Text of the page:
Editorial Board Members’ Collection Series in “Water Oxidation Catalysts”

A special issue of Inorganics (ISSN 2304-6740). This special issue belongs to the section "Inorganic Solid-State Chemistry".

Deadline for manuscript submissions: closed (31 December 2023) | Viewed by 4330

Special Issue Editors


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Guest Editor
Department of Chemistry, Yale University, New Haven, CT 06520, USA
Interests: photosystem II; natural and artificial photosynthesis; Mn metalloproteins; water oxidation catalysis; EPR spectroscopy
Van 't Hoff Institute for Molecular Sciences—HIMS, University of Amsterdam, NL-1098 XH Amsterdam, The Netherlands
Interests: electrocatalysis; surface sciences; green synthesis; complex oxides; solid oxide fuel cells; water electrolysis
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Special Issue Information

Dear Colleagues,

Water oxidation is an essential reaction in providing reducing equivalents for solar fuel formation in both natural and artificial photosynthesis. Developing efficient and stable water oxidation catalysts (WOCs) is the key to constructing systems for storing solar energy in the form of chemical bonds, but it still faces enormous challenges from both fundamental and applied viewpoints. Numerous catalysts have been reported for both photo- and electro-catalytic water oxidation, some of which were inspired by nature’s oxygen-evolving complex in photosystem II. Other research directions concern the development of macromolecular and nano-materials, thin films, solid materials, and heterogenized molecular catalysts that can be tuned to optimize water oxidation chemistry, which unlocks the exciting interdisciplinary field of homogeneous and heterogeneous catalysis. This Special Issue aims to collect original research articles or comprehensive review papers focused on recent advances in the fundamentals and applications of water oxidation catalysts.

Prof. Dr. Gary Brudvig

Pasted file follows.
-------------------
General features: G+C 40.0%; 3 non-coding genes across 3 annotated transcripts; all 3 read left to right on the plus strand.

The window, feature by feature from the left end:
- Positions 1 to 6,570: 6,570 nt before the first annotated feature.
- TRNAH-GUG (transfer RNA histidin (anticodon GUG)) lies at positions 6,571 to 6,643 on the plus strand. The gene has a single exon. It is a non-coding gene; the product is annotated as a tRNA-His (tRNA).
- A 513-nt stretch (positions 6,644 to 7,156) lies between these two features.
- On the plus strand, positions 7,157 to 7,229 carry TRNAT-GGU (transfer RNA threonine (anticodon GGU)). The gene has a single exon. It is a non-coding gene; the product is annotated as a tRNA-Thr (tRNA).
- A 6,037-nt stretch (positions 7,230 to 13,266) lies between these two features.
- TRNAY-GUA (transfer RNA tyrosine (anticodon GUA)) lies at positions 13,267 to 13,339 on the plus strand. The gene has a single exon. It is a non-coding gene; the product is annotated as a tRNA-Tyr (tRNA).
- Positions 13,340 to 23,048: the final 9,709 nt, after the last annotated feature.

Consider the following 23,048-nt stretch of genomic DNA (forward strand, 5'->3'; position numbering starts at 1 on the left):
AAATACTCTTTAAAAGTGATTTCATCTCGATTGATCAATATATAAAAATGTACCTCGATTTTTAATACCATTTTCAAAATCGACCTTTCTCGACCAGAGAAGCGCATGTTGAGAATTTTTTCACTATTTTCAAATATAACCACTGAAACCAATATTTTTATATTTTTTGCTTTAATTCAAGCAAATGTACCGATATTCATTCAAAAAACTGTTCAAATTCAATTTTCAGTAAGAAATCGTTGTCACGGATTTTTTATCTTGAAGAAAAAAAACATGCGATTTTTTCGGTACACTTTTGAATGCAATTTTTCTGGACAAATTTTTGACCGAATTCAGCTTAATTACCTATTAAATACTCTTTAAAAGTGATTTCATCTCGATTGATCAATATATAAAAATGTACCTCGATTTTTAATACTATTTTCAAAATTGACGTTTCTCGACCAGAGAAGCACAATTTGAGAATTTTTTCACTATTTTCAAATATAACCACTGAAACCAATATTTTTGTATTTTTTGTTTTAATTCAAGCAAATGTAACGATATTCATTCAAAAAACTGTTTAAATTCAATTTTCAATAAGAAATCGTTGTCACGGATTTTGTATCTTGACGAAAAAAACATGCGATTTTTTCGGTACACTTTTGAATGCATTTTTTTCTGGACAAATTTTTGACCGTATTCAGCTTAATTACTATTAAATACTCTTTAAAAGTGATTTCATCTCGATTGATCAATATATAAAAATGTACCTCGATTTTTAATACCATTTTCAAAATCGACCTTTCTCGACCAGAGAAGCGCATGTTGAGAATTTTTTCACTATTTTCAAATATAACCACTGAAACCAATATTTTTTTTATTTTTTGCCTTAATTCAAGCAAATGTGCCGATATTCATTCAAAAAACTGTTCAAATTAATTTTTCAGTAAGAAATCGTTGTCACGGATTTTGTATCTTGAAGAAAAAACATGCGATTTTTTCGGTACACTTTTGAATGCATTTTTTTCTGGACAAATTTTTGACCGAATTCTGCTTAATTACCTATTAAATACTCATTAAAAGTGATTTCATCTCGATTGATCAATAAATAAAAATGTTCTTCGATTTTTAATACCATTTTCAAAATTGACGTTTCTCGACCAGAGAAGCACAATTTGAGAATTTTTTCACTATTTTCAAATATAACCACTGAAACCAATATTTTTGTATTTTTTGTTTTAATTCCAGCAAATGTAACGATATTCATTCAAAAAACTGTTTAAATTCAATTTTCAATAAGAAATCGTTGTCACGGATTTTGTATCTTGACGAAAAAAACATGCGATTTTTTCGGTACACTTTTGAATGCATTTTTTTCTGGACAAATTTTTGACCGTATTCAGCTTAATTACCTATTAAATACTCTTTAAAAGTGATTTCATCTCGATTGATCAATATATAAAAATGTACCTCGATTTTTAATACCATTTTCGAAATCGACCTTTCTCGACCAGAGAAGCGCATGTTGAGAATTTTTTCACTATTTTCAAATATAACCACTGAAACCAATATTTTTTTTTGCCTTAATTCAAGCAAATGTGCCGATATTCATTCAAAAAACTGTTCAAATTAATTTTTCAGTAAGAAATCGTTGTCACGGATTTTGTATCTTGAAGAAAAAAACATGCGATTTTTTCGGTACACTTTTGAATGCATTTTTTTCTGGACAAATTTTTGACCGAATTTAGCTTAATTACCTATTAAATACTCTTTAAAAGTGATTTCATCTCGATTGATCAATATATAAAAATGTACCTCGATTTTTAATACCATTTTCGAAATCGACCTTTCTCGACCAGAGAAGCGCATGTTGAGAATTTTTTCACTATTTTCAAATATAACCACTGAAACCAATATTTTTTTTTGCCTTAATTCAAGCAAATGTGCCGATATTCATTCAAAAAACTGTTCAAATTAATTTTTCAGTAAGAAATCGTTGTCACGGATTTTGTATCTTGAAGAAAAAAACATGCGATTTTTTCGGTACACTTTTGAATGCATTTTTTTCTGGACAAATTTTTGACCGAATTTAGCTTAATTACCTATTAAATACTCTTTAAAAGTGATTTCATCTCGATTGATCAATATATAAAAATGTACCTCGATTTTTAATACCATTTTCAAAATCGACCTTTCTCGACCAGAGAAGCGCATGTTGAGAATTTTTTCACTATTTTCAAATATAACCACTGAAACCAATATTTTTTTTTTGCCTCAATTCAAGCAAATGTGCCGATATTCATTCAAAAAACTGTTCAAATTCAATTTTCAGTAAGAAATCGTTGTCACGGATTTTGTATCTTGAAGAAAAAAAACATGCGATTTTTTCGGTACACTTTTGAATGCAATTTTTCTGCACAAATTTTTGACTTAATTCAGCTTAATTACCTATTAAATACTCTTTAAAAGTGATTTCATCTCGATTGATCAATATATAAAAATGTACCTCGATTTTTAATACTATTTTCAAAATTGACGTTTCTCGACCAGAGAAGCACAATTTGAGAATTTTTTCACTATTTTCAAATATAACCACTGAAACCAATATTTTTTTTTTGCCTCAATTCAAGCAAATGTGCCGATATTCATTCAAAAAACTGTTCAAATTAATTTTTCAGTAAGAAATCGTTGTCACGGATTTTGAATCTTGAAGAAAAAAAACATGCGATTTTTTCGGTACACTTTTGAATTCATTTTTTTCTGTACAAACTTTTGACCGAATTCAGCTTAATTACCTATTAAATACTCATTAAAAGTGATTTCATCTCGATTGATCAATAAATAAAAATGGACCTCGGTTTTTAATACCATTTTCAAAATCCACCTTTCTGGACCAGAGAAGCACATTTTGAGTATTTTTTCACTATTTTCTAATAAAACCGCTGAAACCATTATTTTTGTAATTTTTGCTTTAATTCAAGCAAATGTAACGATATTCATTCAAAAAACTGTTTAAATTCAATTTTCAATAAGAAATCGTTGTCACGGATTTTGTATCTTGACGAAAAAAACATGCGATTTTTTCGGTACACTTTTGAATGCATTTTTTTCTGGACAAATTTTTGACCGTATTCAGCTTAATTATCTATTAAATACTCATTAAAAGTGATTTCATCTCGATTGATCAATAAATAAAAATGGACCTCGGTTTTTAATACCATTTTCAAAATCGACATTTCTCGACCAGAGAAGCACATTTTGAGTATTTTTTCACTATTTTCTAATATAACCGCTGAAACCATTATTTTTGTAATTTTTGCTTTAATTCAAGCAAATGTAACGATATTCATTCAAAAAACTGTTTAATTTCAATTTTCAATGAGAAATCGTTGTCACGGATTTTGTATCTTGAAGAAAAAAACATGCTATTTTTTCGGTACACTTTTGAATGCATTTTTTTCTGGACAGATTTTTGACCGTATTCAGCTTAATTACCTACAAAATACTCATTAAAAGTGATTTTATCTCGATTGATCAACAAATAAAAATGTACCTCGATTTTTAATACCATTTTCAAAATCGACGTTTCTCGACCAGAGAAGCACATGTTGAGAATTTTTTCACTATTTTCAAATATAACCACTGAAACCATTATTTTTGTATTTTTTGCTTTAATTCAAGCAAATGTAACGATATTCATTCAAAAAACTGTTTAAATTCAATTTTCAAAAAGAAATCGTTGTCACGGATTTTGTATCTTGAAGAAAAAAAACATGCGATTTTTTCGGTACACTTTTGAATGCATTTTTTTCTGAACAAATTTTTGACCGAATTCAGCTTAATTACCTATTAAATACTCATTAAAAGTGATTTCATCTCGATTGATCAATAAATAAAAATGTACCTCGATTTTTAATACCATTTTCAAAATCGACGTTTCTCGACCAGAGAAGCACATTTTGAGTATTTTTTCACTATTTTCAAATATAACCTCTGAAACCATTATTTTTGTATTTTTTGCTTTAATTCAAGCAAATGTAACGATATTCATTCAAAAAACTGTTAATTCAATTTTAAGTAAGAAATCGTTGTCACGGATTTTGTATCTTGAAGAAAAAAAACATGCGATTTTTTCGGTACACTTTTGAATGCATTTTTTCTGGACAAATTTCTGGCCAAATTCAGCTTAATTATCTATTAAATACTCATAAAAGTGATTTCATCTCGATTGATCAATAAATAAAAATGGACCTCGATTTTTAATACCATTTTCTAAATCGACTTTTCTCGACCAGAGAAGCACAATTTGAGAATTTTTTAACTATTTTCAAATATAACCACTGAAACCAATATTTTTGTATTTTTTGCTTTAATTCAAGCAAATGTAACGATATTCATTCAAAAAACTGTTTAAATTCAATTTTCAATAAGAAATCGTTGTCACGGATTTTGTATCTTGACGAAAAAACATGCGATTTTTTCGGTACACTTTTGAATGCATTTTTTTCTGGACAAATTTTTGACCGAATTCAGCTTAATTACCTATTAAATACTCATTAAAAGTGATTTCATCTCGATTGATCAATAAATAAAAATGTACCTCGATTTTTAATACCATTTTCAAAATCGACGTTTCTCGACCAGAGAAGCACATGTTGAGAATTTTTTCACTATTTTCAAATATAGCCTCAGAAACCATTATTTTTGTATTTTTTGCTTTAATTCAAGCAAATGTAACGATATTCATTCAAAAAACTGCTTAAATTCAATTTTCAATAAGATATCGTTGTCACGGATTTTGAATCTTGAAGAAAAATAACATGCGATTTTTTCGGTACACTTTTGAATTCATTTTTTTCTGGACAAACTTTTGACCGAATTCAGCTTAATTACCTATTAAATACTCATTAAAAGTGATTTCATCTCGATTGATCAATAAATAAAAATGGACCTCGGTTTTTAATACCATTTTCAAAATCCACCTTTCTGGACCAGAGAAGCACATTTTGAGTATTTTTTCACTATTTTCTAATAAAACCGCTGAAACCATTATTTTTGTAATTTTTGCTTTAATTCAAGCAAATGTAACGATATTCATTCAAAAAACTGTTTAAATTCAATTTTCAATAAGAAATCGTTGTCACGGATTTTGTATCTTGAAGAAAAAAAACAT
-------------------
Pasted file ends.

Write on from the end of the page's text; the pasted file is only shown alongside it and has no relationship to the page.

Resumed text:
Dr. Ning Yan
Guest Editors

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Keywords

  • water oxidation catalysts
  • water splitting
  • catalysts
  • artificial photosynthesis
  • molecular catalysts
  • heterogeneous catalysts
  • photo/electrochemistry
  • catalyst design
  • oxygen evolution

Published Papers (3 papers)

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Research

10 pages, 2047 KiB  
Article
Applicability of Transition State Theory to the (Proton-Coupled) Electron Transfer in Photosynthetic Water Oxidation with Emphasis on the Entropy of Activation
by Holger Dau and Paul Greife
Inorganics 2023, 11(10), 389; https://doi.org/10.3390/inorganics11100389 - 30 Sep 2023
Viewed by 1127
Abstract
Recent advancements in the study of the protein complex photosystem II have clarified the sequence of events leading to the formation of oxygen during the S3 → S4 → S0 transition, wherein the inorganic Mn4Ca(µ-O)6(OHx [...] Read more.
Recent advancements in the study of the protein complex photosystem II have clarified the sequence of events leading to the formation of oxygen during the S3 → S4 → S0 transition, wherein the inorganic Mn4Ca(µ-O)6(OHx)4 cluster finishes photo-catalyzing the water splitting reaction (Greife et al., Nature 2023, 617, 623–628; Bhowmick et al., Nature 2023, 617, 629–636). During this final step, a tyrosine radical (TyrZ), stable for a couple of milliseconds, oxidizes a cluster-bound oxygen while the hydrogen bonding patterns of nearby waters shift a proton away. A treatment of this redox reaction within the context of accepted transition state theories predicts rate constants that are significantly higher than experimentally recovered values (1012 s−1 versus 103 s−1). In an effort to understand this disparity, temperature-dependent experiments have revealed large entropic contributions to the rates with only a moderate enthalpy of activation. We suggest that the entropic source may be related to the observed proton rearrangements, and further possible near isoenergetic variations in the nearby extended H-bonding network delaying the realization of an ‘ideal’ transition state. In the following, we explore this relation in the context of Eyring’s transition state theory and Marcus’ electron transfer theory and evaluate their compatibility with the experimental evidence. Full article
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16 pages, 3048 KiB  
Article
Structure–Function Relationship within Cu-Peptoid Electrocatalysts for Water Oxidation
by Guilin Ruan, Natalia Fridman and Galia Maayan
Inorganics 2023, 11(7), 312; https://doi.org/10.3390/inorganics11070312 - 24 Jul 2023